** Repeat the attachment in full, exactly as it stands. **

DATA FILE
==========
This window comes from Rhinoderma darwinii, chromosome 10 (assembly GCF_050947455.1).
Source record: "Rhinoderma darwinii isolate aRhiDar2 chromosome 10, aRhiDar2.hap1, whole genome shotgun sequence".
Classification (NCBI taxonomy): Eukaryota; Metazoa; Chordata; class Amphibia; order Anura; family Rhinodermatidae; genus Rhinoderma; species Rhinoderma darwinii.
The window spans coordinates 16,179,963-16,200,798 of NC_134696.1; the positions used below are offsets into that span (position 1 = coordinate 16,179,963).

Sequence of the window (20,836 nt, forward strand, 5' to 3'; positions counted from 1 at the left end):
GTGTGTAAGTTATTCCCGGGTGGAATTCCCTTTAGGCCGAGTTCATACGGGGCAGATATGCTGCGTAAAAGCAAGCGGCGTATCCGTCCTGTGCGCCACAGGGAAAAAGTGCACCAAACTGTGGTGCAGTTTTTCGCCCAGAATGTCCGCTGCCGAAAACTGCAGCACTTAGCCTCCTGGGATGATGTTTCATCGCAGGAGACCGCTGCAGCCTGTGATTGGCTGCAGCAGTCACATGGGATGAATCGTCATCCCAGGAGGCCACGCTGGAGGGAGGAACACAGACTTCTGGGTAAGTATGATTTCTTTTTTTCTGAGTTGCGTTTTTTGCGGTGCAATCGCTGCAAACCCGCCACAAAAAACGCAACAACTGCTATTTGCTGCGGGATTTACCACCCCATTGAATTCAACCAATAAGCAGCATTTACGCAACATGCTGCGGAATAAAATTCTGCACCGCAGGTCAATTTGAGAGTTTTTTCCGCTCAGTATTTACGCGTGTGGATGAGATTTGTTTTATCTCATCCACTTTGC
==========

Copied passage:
This window comes from Rhinoderma darwinii, chromosome 10 (assembly GCF_050947455.1).
Source record: "Rhinoderma darwinii isolate aRhiDar2 chromosome 10, aRhiDar2.hap1, whole genome shotgun sequence".
Classification (NCBI taxonomy): Eukaryota; Metazoa; Chordata; class Amphibia; order Anura; family Rhinodermatidae; genus Rhinoderma; species Rhinoderma darwinii.
The window spans coordinates 16,179,963-16,200,798 of NC_134696.1; the positions used below are offsets into that span (position 1 = coordinate 16,179,963).

Sequence of the window (20,836 nt, forward strand, 5' to 3'; positions counted from 1 at the left end):
GTGTGTAAGTTATTCCCGGGTGGAATTCCCTTTAGGCCGAGTTCATACGGGGCAGATATGCTGCGTAAAAGCAAGCGGCGTATCCGTCCTGTGCGCCACAGGGAAAAAGTGCACCAAACTGTGGTGCAGTTTTTCGCCCAGAATGTCCGCTGCCGAAAACTGCAGCACTTAGCCTCCTGGGATGATGTTTCATCGCAGGAGACCGCTGCAGCCTGTGATTGGCTGCAGCAGTCACATGGGATGAATCGTCATCCCAGGAGGCCACGCTGGAGGGAGGAACACAGACTTCTGGGTAAGTATGATTTCTTTTTTTCTGAGTTGCGTTTTTTGCGGTGCAATCGCTGCAAACCCGCCACAAAAAACGCAACAACTGCTATTTGCTGCGGGATTTACCACCCCATTGAATTCAACCAATAAGCAGCATTTACGCAACATGCTGCGGAATAAAATTCTGCACCGCAGGTCAATTTGAGAGTTTTTTCCGCTCAGTATTTACGCGTGTGGATGAGATTTGTTTTATCTCATCCACTTTGC